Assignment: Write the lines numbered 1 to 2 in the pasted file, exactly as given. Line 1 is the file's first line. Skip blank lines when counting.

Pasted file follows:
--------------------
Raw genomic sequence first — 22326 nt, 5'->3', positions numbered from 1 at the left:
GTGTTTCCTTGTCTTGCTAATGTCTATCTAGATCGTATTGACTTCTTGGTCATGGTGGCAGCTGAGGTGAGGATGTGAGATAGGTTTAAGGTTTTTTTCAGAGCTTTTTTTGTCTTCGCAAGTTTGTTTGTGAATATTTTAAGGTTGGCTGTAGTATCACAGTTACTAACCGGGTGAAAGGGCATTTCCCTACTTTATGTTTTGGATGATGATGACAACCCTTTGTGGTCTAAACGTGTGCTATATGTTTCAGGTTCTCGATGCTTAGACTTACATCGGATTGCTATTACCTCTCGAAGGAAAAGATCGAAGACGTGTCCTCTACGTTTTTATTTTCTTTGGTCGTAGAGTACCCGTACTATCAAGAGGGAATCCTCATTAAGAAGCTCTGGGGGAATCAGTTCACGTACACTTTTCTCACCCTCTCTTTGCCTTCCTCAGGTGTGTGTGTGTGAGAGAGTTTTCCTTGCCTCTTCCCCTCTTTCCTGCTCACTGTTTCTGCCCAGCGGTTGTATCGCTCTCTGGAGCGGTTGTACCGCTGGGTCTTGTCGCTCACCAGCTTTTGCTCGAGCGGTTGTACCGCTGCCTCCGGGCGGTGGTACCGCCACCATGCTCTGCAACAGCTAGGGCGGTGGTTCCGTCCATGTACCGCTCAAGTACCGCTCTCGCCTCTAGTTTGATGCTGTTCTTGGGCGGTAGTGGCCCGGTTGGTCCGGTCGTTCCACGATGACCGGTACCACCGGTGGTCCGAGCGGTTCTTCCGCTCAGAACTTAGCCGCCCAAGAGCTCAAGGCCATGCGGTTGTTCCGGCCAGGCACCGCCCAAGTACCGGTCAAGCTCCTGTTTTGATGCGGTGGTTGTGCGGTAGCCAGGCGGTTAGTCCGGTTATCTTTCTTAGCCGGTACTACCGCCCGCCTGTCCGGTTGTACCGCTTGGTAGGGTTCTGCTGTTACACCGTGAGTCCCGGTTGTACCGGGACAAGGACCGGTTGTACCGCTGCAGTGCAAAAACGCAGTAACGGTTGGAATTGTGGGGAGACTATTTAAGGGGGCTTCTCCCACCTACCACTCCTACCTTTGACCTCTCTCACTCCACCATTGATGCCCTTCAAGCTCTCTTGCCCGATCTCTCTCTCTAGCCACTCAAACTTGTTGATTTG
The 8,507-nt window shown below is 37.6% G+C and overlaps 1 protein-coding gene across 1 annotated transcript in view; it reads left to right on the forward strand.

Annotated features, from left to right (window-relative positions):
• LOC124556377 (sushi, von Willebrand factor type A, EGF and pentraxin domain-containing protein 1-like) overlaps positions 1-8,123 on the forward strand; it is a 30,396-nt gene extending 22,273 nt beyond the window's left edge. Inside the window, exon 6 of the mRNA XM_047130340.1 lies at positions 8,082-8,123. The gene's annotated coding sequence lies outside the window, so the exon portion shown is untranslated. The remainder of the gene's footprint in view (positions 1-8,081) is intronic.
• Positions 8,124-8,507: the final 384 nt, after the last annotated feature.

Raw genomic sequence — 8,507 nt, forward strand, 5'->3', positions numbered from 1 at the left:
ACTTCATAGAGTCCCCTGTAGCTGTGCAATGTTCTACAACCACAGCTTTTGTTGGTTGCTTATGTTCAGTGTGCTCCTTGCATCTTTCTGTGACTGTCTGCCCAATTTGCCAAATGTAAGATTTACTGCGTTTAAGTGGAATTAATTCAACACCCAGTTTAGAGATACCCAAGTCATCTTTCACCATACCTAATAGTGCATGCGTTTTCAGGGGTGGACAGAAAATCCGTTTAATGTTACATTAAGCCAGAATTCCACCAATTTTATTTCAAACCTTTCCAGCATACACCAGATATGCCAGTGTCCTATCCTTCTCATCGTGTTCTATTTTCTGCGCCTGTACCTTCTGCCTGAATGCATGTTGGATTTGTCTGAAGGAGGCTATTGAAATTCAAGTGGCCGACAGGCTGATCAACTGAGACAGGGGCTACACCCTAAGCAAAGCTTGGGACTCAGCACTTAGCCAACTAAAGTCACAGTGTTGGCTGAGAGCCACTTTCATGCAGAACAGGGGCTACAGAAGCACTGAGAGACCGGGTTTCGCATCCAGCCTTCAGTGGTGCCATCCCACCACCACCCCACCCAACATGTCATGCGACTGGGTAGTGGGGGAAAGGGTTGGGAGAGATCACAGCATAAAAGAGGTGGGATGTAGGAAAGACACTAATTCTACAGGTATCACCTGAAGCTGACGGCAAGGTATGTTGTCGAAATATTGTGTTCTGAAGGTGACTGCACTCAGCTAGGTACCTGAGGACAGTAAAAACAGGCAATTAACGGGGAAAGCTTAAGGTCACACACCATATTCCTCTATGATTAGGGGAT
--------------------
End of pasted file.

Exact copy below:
Raw genomic sequence first — 22326 nt, 5'->3', positions numbered from 1 at the left:
GTGTTTCCTTGTCTTGCTAATGTCTATCTAGATCGTATTGACTTCTTGGTCATGGTGGCAGCTGAGGTGAGGATGTGAGATAGGTTTAAGGTTTTTTTCAGAGCTTTTTTTGTCTTCGCAAGTTTGTTTGTGAATATTTTAAGGTTGGCTGTAGTATCACAGTTACTAACCGGGTGAAAGGGCATTTCCCTACTTTATGTTTTGGATGATGATGACAACCCTTTGTGGTCTAAACGTGTGCTATATGTTTCAGGTTCTCGATGCTTAGACTTACATCGGATTGCTATTACCTCTCGAAGGAAAAGATCGAAGACGTGTCCTCTACGTTTTTATTTTCTTTGGTCGTAGAGTACCCGTACTATCAAGAGGGAATCCTCATTAAGAAGCTCTGGGGGAATCAGTTCACGTACACTTTTCTCACCCTCTCTTTGCCTTCCTCAGGTGTGTGTGTGTGAGAGAGTTTTCCTTGCCTCTTCCCCTCTTTCCTGCTCACTGTTTCTGCCCAGCGGTTGTATCGCTCTCTGGAGCGGTTGTACCGCTGGGTCTTGTCGCTCACCAGCTTTTGCTCGAGCGGTTGTACCGCTGCCTCCGGGCGGTGGTACCGCCACCATGCTCTGCAACAGCTAGGGCGGTGGTTCCGTCCATGTACCGCTCAAGTACCGCTCTCGCCTCTAGTTTGATGCTGTTCTTGGGCGGTAGTGGCCCGGTTGGTCCGGTCGTTCCACGATGACCGGTACCACCGGTGGTCCGAGCGGTTCTTCCGCTCAGAACTTAGCCGCCCAAGAGCTCAAGGCCATGCGGTTGTTCCGGCCAGGCACCGCCCAAGTACCGGTCAAGCTCCTGTTTTGATGCGGTGGTTGTGCGGTAGCCAGGCGGTTAGTCCGGTTATCTTTCTTAGCCGGTACTACCGCCCGCCTGTCCGGTTGTACCGCTTGGTAGGGTTCTGCTGTTACACCGTGAGTCCCGGTTGTACCGGGACAAGGACCGGTTGTACCGCTGCAGTGCAAAAACGCAGTAACGGTTGGAATTGTGGGGAGACTATTTAAGGGGGCTTCTCCCACCTACCACTCCTACCTTTGACCTCTCTCACTCCACCATTGATGCCCTTCAAGCTCTCTTGCCCGATCTCTCTCTCTAGCCACTCAAACTTGTTGATTTG